Although the current English side’s diversity is not an overnight development, arguably never before has the men’s national football team stood so far away from the political consensus of the day. The people in power, and also those on the outside, seem keen to push ahead with Brexit even as, like Southgate has said in the past, England’s most popular sporting side is more representative of the country’s cosmopolitan youth who voted overwhelmingly against the severing of ties with Europe two summers ago. Southgate’s pointed remarks about the older generation – they are “pining for something that isn’t there anymore” – showed where he sees himself and his side in this political debate.
It is rare to see a football coach openly discuss his politics. For a person of Southgate’s stature, it is an even more challenging task since the stakes are so much higher for the manager of England. The media scrutiny does not relent. Yet Southgate has shown himself to be courageous under the spotlight.
When Foreign Secretary Boris Johnson, in typically obtuse fashion, compared the World Cup in Vladimir Putin’s Russia to Adolf Hitler’s hosting the Berlin Olympics in 1936, the England manager was scathing in his response. “It’s of little interest to me what the foreign secretary thinks about it. I spoke to the players a couple of days ago and there’s no suggestion we won’t go to the tournament,” said Southgate in March this year, when calls for boycotting the World Cup were made following Russia’s alleged involvement in the poisoning of spy Sergei Skripal in Salisbury.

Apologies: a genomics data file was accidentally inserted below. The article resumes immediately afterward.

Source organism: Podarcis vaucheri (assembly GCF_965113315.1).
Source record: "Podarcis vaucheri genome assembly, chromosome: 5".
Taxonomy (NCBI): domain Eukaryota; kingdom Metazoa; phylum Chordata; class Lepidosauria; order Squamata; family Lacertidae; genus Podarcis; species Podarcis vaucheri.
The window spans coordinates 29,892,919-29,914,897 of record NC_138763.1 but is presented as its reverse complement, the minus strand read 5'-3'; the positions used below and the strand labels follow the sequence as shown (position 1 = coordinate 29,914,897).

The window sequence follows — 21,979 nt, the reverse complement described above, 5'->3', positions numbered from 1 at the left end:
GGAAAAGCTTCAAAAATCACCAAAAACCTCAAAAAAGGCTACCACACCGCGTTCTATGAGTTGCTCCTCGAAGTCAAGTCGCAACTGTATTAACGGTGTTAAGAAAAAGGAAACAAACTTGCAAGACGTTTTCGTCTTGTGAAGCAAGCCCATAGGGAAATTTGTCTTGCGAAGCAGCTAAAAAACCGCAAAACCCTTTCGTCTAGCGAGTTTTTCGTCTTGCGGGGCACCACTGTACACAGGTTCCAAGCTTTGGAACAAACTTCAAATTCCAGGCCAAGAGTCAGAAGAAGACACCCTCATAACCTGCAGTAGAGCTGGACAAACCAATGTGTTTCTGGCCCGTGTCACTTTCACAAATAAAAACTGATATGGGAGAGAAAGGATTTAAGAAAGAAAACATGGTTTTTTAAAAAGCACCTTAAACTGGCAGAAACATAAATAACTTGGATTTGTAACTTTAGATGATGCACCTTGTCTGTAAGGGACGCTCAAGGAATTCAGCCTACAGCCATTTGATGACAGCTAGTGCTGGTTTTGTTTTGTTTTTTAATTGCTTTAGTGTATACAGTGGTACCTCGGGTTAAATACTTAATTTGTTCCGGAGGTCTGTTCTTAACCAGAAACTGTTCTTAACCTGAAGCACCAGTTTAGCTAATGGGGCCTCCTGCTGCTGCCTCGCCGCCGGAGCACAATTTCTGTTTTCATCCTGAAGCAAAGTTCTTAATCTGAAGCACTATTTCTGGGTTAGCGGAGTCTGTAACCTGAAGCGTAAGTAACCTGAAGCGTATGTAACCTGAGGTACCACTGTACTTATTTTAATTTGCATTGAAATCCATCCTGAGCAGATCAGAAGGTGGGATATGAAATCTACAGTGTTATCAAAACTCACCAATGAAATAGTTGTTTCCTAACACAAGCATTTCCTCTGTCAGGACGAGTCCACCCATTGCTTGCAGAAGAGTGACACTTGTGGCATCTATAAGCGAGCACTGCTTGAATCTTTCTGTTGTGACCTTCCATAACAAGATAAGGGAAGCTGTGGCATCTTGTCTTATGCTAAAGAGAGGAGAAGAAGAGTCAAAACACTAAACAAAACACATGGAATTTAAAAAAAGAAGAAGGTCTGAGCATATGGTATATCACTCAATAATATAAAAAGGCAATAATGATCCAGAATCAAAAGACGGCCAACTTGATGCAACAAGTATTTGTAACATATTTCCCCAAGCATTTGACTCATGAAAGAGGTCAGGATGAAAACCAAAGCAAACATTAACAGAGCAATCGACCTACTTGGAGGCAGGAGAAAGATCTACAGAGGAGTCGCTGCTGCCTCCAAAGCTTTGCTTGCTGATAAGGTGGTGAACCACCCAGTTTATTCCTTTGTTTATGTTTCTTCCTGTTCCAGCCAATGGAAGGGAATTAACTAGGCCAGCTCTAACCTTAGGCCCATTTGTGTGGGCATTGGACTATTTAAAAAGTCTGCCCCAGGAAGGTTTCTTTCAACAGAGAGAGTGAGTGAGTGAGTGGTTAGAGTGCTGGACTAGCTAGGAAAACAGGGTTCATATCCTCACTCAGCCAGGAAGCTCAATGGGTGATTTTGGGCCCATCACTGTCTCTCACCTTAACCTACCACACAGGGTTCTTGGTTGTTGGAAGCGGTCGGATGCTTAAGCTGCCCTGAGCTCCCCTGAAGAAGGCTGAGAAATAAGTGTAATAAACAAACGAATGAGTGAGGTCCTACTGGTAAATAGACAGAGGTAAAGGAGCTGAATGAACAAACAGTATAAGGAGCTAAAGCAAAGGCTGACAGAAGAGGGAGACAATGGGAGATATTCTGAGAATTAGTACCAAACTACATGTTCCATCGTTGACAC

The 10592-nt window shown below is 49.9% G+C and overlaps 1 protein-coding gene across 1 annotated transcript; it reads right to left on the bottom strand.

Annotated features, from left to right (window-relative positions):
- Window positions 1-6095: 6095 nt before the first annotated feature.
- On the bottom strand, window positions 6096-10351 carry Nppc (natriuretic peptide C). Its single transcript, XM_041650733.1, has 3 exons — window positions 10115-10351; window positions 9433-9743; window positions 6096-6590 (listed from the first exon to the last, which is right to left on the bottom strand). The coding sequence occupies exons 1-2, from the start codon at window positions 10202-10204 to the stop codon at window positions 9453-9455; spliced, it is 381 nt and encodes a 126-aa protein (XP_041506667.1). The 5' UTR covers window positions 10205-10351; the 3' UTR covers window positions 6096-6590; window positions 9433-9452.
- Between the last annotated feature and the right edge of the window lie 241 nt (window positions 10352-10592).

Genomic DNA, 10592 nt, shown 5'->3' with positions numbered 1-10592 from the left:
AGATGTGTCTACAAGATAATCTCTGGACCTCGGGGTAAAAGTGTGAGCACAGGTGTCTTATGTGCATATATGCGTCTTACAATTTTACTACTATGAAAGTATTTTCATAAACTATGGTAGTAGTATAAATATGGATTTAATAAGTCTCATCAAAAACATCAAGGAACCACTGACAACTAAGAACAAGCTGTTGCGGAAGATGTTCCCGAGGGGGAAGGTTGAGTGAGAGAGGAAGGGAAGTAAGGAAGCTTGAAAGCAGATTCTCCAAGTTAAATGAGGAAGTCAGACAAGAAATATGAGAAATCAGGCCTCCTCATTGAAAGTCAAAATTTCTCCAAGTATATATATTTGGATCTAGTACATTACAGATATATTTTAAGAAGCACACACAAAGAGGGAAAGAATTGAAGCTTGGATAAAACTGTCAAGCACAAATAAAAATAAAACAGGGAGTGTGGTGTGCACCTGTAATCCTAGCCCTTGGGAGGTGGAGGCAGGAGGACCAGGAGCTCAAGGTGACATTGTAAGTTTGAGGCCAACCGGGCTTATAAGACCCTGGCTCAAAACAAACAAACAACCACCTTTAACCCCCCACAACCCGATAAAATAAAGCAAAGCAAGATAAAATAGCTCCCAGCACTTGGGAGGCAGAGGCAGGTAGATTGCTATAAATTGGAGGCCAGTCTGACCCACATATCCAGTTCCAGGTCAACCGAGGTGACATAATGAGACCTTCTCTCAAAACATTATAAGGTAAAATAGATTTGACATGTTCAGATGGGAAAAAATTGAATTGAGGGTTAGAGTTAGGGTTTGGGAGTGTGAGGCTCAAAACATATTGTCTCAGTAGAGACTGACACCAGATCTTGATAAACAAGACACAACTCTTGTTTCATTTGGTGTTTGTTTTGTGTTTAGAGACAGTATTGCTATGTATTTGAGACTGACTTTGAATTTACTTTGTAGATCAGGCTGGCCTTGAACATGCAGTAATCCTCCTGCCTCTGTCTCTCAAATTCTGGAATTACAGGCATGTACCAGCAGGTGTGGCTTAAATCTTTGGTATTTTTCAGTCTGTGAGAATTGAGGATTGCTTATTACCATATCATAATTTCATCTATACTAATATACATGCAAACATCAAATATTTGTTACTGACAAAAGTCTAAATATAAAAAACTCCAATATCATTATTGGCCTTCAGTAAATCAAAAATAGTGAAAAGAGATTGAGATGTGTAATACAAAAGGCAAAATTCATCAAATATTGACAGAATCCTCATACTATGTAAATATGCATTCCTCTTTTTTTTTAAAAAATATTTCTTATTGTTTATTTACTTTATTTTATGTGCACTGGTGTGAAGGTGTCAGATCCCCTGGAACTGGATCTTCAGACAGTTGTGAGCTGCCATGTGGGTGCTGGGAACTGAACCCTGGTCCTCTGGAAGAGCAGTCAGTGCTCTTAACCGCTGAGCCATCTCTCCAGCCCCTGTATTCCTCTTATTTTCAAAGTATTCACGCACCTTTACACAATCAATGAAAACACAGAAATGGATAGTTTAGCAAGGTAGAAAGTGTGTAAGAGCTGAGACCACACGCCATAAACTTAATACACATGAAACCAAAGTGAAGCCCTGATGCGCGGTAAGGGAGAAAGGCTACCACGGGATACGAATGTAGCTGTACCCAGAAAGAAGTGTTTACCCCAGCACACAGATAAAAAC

Significantly, Southgate has also asked for better perspective over fears of racism in Russia, which were routinely raised by the British press before the tournament. Although the issue is not without merit since the World Cup host has attracted plenty of censure and punishment over the years for the racism in its football grounds, the subtle variant flourishes within English football too. This was brought to light last year when footballer Eniola Aluko’s complaint over racist remarks made by the former England women’s team head coach Mark Sampson was brushed under the carpet by the Football Association.